Many investors are familiar with carry trades – trading strategies that exploit forward-rate bias (FRB) in currency markets. These trades entail going long higher interest rate currencies and funding these positions through lower interest rate currencies. A global currency strategy has produced consistent excess returns over the past twenty years, with many outperforming global stocks and bonds on a risk-adjusted basis. The chart (above right) shows how simple buy-and-hold strategies for oil, the S&P 500, and emerging market equity compare to a currency beta strategy. Bear in mind that these are equally risk-weighted, so the cumulative return comparison is legitimate.
We use the terms “international risk premium” (IRP) and “currency beta” synonymously. We believe the existence of such a premium is necessary for capital to flow across borders, out of economies where it is needed less, and into faster growing economies where it is needed more. IRP can be viewed similarly to the premium of corporate debt over government debt, or the premium of equities over bonds. As long as differences exist between the risk-reward relationships of assets in different countries – particularly real-rate differences – this premium will continue to be available.
There is a strong case for recognising this phenomenon as a risk premium, and not merely an occasional market anomaly. The thesis that this reflects compensation for risk is bolstered by a comparison of historical returns for IRP and those of other risk premia. If the returns are due to inefficiency in the currency forward markets, or some currency-specific anomaly, then they should not be correlated with assets that are rewarded in times of strong global economic growth. In fact, it turns out that carry trade returns are significantly correlated with the premium of corporate debt over government debt in countries all over the world, as well as global stock markets. During times of stress, the return profiles behave similarly.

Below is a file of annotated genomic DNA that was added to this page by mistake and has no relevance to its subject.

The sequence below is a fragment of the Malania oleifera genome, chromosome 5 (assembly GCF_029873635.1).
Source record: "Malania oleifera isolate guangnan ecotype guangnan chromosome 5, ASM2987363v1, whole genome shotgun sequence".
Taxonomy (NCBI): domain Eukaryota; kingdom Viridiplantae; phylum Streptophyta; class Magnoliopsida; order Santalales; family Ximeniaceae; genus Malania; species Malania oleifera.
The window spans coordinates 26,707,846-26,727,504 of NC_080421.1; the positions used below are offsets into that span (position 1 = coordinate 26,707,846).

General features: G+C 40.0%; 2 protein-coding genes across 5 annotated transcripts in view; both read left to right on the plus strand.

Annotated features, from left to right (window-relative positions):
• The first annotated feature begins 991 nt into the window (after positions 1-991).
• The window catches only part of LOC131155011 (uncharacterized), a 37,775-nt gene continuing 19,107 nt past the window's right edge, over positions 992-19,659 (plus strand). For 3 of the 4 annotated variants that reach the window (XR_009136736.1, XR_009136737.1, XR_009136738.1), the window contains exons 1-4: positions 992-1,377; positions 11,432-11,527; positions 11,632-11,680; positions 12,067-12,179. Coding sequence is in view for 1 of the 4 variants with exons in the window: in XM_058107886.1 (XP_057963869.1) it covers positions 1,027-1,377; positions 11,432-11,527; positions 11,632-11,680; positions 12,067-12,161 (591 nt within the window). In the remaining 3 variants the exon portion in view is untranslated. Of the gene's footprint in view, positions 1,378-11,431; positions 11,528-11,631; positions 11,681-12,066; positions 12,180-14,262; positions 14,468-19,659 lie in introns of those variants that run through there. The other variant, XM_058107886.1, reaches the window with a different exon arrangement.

There is also a strong relationship between credit default swap spreads and international risk premium returns since 2005. This suggests that a large portion of carry returns are explained by changes in the market price of global government credit risk.
Given that IRP is a compensation for risk – in other words, an asset class – it is natural to ask how one can integrate it into a typical institutional portfolio of stocks and bonds. IRP wins capital predominantly at the expense of the corporate bond allocation, and can merit a similar weighting to corporate bonds due to their positive correlation and similar risk profiles. The expected performance of the overall portfolio improves due to both the diversification benefits of adding a new asset class, and the excellent return characteristics of IRP strategies.
If one prefers to avoid asset substitution, one should remember that any currency strategy is a zero-investment strategy – in order to buy one currency, you must sell an equal amount of another. Thus, the IRP is available without any additional capital, through leverage. Such an approach would allow investors to benefit from the consistent return stream of an overlaid currency program, and reap the benefits of diversification, without having to alter significantly the composition of their existing stock and bond portfolios.